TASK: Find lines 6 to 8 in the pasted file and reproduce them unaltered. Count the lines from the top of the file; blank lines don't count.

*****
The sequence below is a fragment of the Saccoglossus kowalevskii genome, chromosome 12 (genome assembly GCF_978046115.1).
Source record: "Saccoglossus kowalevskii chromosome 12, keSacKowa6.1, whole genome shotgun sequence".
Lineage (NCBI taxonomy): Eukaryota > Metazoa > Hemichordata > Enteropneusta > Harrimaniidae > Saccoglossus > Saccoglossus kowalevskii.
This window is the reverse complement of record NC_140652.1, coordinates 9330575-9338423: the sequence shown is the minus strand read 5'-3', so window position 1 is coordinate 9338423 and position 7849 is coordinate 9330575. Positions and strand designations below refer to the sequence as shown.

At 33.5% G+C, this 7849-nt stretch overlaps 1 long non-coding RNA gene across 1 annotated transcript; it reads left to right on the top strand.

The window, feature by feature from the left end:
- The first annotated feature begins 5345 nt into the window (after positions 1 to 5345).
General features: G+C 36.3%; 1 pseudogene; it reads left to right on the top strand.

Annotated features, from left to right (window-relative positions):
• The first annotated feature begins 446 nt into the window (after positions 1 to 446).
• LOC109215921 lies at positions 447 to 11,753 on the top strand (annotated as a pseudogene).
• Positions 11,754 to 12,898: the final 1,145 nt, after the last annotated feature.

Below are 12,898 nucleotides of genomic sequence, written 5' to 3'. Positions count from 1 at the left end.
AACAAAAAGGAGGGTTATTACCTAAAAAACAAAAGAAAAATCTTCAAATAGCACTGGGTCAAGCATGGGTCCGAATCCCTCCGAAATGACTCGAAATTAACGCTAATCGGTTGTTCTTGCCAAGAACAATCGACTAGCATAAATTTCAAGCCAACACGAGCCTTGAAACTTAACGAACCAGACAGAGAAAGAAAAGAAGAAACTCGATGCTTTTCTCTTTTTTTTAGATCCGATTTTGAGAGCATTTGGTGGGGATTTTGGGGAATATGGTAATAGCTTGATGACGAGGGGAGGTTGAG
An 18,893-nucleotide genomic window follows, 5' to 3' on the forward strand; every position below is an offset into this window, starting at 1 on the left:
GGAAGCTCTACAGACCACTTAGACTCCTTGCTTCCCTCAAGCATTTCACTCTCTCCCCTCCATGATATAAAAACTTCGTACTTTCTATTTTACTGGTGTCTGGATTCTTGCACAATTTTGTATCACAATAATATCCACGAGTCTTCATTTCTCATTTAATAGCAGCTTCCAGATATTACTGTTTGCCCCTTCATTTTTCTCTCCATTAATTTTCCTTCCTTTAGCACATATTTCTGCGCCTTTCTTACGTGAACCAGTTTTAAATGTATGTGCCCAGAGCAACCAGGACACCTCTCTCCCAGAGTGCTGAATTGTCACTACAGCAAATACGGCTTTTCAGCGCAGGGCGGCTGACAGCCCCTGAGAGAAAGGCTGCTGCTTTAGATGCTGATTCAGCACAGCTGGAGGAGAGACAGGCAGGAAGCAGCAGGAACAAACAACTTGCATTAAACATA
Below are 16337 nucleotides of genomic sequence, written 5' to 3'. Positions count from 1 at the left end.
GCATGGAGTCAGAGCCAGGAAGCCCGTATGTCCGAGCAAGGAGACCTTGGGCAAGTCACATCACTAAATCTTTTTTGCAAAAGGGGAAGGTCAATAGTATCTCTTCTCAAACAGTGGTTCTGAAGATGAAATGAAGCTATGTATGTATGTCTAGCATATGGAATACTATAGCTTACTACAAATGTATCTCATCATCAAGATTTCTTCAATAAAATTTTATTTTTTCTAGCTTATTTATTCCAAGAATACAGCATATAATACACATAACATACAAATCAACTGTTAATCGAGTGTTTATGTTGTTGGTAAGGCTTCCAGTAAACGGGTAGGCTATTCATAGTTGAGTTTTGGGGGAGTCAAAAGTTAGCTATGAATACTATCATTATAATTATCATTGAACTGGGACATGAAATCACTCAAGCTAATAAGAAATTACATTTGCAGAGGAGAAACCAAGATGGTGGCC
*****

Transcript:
The window, feature by feature from the left end:
- The first annotated feature begins 5345 nt into the window (after positions 1 to 5345).
General features: G+C 36.3%; 1 pseudogene; it reads left to right on the top strand.